Two New Mammals Discovered In Australia

by : Mike Williams on : 09 Nov 2020 17:01
Two New Mammals Discovered In AustraliaShutterstock/Toby Hudson/Wikimedia

In some of the rare positive news stories to come out of 2020, Australia has found it is home to two previously unknown species of mammal.

The discovery was made after experts had, for a long period, been led to believe that just one species of the greater glider existed.


Now, after a study published in Nature – as part of their Scientific Reports journal – researchers have found out that there are in fact two further types in existence.

‘Australia’s biodiversity just got a lot richer,’ said Professor Andrew Krockenberger of James Cook University, who is also one of the paper’s authors.’ It’s not every day that new mammals are confirmed, let alone two new mammals,’ he confirmed with glee, according to The Sydney Morning Herald.

In case you’re unfamiliar with what a greater glider is, they are a marsupial found exclusively in Australia. A herbivore that feasts almost entirely on eucalyptus leaves and bud, gliders are small possum-sized animals that boast a lemur-like ringtail and are nocturnal.


These nimble creatures can fit into the tightest of holes, allowing them to effectively hide from prey, as well as glide up to 100 metres as they in turn search for food.

Different species are now known to exist in the northern, southern, and central ranges, after distinctions were made. According to their stats, the further north they live, the smaller they get.

The southern type live within the eastern eucalypt forests of Victoria and New South Wales, and, as stated above, the larger of the gliders. This is the one species that wildlife experts are familiar with, meaning the other two are still a bit of a mystery.

The northerners are noted as being far smaller, and inhabit the eucalypt forests between Mackay and Cairns in Queensland.


Even though the stark differences were previously noted, the two are now believed to belong to the same species, despite having contrasting habitual traits.

James Cook University PhD candidate, Denise McGregor, revealed professionals had long speculated on there being more than one species, and that it just hadn’t been confirmed. ‘Now we have proof from the DNA, it changes the whole way we think about them,’ she said.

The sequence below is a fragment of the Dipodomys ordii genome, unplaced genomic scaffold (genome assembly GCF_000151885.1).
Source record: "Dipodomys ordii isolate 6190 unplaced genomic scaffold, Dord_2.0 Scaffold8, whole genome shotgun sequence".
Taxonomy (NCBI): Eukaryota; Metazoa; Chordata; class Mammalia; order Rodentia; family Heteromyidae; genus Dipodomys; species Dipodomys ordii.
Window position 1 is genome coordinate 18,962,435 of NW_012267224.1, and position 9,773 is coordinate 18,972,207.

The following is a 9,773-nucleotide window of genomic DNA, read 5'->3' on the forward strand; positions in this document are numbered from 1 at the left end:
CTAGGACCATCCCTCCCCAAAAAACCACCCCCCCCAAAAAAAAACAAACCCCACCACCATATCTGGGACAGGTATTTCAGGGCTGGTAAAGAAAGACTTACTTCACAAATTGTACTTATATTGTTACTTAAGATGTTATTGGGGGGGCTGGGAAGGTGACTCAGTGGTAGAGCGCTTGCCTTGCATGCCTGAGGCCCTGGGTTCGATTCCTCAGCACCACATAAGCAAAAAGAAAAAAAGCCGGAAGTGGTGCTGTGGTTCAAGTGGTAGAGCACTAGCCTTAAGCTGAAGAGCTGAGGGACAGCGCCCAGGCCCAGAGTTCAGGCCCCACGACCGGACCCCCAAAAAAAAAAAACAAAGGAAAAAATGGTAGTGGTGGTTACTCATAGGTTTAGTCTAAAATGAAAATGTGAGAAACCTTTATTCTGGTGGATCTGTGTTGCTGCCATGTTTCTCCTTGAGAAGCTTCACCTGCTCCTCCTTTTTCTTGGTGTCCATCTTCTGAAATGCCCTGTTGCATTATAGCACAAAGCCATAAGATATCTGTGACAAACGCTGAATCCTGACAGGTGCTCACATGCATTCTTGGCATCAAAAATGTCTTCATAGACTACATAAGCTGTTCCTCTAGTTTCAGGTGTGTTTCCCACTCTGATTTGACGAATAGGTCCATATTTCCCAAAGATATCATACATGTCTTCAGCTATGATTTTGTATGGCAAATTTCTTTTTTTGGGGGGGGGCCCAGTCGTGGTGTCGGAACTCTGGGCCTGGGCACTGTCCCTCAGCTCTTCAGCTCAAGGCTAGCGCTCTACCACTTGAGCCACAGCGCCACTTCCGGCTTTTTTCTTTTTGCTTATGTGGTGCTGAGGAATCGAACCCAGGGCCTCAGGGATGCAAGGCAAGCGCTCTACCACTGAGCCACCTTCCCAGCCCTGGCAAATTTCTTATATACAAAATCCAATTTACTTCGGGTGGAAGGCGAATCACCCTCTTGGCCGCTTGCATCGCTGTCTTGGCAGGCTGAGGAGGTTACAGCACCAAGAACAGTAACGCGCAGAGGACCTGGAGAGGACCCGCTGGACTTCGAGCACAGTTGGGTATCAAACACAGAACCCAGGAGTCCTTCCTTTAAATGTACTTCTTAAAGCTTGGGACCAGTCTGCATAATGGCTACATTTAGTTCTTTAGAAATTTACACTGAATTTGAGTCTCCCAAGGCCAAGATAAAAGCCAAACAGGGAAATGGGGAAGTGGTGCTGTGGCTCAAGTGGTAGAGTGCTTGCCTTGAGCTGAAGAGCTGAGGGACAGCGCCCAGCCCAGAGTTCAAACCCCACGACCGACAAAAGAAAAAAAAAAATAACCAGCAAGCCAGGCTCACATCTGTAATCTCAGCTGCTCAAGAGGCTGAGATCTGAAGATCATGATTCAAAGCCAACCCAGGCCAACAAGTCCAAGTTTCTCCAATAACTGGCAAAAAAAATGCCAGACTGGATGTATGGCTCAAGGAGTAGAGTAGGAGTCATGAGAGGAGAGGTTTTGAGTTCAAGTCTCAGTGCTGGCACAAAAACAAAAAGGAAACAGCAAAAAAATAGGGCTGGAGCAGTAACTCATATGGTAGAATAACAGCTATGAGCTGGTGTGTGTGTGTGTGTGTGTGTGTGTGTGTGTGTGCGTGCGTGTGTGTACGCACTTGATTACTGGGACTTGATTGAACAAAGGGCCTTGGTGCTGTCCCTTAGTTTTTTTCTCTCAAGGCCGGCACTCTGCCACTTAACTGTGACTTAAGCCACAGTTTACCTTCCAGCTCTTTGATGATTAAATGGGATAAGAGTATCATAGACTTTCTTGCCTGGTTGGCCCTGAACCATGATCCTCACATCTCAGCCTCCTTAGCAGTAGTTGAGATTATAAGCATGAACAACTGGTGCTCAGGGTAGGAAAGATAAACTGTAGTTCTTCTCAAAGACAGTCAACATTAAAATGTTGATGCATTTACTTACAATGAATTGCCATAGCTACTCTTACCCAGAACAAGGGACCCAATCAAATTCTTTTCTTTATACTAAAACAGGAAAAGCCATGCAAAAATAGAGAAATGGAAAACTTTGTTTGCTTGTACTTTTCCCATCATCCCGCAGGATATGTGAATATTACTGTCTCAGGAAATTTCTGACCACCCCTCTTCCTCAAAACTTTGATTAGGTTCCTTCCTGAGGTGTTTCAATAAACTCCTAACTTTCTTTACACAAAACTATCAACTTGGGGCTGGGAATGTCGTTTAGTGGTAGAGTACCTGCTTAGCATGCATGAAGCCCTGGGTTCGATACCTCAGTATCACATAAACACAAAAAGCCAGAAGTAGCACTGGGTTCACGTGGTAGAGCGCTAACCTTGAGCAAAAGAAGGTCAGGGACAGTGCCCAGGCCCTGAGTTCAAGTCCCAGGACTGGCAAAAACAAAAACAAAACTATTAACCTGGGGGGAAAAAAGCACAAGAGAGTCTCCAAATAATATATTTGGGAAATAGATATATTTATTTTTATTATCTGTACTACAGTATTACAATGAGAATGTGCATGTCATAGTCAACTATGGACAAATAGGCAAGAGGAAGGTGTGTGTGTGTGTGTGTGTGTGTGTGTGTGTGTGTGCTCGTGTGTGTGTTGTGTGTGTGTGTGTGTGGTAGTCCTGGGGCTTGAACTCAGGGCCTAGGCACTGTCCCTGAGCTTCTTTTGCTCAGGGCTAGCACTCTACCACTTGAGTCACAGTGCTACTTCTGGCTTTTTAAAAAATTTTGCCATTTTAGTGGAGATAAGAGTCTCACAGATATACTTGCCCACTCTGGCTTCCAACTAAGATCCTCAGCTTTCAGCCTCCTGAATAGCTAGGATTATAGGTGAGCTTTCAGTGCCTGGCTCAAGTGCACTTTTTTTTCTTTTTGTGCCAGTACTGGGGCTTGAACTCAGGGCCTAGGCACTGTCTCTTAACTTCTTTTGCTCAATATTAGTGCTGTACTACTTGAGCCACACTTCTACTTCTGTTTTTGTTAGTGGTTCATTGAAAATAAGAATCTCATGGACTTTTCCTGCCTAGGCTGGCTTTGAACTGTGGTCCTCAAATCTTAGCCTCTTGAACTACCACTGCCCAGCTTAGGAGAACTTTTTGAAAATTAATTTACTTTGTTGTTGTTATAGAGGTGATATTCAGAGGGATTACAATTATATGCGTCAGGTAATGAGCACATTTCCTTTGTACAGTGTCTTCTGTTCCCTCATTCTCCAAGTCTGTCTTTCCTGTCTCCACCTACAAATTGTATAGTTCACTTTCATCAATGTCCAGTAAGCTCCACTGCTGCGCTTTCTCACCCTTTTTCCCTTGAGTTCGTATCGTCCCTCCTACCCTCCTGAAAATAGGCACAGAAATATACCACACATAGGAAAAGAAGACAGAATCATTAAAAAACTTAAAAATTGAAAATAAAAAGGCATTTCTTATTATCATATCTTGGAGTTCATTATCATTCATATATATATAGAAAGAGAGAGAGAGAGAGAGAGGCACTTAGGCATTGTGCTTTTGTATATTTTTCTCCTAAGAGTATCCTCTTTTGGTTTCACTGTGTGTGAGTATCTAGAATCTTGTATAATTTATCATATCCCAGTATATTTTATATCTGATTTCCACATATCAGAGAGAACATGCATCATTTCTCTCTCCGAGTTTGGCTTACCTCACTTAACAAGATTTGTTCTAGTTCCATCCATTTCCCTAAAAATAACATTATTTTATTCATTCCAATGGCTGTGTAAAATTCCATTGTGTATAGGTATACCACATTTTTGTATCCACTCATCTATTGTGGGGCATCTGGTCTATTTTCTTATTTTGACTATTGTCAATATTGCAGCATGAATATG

A once thriving mammal three decades ago, gliders are now considered endangered. Their dwindling numbers are as a result of logging and disruption through urban development. Combine this with the ongoing effects of climate change, the gliders have been displaced and, as a result, began to die out.

Toby Hudson/Wikimedia

The population in Victoria’s Central Highlands has decreased an alarming 80% in the past two decades and, in areas like Jervis Bay, have already become extinct.

Kara Youngentob, an Australian National University ecologist, said it was ‘really exciting to find this biodiversity under our noses, and gliders are such a charismatic animal as well.’

However, she also noted the impending human made problems that endanger the creatures:

But the division of the greater glider into multiple species reduces the previous widespread distribution of the original species, further increasing conservation concern for that animal and highlighting the lack of information about the other greater glider species.


She warns about the planet’s change in temperate and how they need protecting, citing its affect on such wildlife: ‘For the southern species, anything over 20 degrees Celsius at night means it has to use its energy to actively cool itself and high temperatures also put them off their food and stop them eating.’

While they may look cute and the discovery is clearly a good breakthrough, their future depends on the way we, as a species, treat and respect their natural habitats.

If you have a story you want to tell, send it to UNILAD via [email protected]

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Topics: Animals, Australia, Climate Change, conservation, Global Warming, Now, Science, wildlife


The Sydney Morning Herald
  1. The Sydney Morning Herald

    'Australia's biodiversity just got a lot richer': Two new mammals discovered